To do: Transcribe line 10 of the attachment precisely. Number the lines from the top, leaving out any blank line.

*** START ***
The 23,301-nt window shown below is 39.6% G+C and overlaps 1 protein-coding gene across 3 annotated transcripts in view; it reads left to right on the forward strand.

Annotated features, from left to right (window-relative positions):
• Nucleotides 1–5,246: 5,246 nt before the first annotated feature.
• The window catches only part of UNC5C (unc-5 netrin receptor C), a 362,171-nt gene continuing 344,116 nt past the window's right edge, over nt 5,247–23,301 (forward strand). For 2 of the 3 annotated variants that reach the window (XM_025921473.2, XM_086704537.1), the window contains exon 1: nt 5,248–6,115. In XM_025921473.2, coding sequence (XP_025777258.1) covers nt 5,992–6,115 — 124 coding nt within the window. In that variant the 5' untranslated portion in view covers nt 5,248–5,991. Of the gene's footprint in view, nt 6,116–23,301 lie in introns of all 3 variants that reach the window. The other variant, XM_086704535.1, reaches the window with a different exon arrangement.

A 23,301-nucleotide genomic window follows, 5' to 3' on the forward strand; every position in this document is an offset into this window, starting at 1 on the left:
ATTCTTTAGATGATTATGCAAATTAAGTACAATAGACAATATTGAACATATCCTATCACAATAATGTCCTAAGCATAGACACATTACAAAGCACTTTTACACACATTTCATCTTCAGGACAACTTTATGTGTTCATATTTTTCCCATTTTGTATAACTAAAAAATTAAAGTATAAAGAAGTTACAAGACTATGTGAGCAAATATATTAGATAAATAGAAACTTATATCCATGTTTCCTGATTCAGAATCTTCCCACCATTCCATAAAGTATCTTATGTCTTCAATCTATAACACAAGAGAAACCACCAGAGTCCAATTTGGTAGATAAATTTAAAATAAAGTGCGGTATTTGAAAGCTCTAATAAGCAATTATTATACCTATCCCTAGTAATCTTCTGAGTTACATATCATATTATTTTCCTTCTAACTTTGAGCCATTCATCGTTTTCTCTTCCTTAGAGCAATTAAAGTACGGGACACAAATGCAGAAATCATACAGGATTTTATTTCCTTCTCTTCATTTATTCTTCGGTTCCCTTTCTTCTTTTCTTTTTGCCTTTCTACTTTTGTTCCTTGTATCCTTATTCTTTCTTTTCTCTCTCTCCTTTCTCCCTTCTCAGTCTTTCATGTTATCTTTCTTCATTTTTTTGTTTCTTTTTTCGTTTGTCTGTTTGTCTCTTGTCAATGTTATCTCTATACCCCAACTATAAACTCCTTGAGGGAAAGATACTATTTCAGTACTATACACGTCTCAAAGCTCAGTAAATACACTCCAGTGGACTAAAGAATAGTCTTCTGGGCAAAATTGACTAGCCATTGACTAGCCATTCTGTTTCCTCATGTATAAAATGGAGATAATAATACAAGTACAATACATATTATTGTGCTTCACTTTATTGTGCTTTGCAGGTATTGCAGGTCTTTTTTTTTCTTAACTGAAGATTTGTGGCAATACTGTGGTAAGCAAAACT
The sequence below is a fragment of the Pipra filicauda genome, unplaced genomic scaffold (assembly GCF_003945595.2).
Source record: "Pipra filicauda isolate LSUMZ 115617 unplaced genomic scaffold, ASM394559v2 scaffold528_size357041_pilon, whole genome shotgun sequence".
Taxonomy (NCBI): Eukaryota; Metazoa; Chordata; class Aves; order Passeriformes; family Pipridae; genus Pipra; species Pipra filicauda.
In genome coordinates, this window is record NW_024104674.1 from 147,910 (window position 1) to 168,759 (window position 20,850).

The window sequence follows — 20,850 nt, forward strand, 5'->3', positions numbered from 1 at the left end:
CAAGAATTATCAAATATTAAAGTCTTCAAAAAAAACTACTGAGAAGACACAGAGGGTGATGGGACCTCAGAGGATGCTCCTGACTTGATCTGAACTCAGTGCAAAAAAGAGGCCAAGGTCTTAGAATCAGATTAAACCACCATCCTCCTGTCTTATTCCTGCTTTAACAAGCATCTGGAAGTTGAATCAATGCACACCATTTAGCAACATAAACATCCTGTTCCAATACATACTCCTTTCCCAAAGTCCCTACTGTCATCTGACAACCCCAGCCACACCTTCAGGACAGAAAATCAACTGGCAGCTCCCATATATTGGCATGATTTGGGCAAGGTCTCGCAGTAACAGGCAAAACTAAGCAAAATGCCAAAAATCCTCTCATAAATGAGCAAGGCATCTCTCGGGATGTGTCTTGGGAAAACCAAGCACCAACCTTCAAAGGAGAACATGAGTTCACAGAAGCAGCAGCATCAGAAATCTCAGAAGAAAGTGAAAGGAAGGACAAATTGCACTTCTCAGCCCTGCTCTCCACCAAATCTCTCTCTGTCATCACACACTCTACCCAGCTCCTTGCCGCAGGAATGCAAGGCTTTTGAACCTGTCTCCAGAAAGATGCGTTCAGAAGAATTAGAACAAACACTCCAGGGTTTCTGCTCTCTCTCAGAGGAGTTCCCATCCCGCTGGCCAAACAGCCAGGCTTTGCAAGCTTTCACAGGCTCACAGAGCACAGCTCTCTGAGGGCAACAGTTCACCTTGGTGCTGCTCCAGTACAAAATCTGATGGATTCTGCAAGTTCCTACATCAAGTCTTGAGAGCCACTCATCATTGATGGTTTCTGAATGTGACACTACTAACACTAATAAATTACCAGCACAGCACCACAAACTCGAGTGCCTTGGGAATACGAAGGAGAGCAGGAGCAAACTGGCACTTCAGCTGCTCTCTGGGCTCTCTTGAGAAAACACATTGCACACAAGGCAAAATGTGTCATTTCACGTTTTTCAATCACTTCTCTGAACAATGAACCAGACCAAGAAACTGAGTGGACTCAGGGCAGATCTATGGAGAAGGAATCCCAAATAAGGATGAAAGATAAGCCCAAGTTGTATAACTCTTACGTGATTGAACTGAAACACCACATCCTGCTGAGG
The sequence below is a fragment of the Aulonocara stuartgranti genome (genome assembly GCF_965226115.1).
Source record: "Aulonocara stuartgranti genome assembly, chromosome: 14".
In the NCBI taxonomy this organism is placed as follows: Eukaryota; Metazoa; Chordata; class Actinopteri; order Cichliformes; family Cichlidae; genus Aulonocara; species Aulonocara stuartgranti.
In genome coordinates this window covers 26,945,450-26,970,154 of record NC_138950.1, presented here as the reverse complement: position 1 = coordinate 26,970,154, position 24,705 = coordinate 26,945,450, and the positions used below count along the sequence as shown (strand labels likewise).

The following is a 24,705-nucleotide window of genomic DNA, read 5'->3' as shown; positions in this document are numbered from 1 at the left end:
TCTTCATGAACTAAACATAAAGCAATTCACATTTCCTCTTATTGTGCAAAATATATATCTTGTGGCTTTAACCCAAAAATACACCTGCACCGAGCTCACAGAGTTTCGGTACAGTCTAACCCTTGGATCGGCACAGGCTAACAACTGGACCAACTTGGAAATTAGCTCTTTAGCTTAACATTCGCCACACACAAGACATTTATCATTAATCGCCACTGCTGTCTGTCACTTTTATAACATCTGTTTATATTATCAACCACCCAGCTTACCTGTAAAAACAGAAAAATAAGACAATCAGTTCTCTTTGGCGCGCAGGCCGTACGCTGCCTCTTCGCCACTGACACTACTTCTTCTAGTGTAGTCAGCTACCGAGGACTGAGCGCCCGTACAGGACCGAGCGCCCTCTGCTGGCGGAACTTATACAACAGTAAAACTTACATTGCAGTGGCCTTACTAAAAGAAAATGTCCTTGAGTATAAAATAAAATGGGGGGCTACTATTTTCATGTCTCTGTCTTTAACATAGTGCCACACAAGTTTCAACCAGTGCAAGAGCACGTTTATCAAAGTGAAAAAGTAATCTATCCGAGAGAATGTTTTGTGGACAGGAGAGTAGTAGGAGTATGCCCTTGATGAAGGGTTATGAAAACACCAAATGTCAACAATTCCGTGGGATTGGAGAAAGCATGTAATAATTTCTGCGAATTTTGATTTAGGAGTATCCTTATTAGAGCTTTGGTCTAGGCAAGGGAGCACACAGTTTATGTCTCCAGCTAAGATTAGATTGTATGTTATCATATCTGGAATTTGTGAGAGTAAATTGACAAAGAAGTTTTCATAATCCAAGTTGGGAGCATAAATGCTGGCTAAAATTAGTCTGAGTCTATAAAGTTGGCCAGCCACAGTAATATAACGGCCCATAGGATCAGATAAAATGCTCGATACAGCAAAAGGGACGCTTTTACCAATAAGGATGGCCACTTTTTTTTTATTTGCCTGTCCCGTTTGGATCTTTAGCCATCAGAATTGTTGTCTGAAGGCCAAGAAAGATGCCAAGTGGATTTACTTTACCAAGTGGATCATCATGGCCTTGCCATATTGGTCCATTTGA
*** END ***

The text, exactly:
In genome coordinates, this window is record NW_024104674.1 from 147,910 (window position 1) to 168,759 (window position 20,850).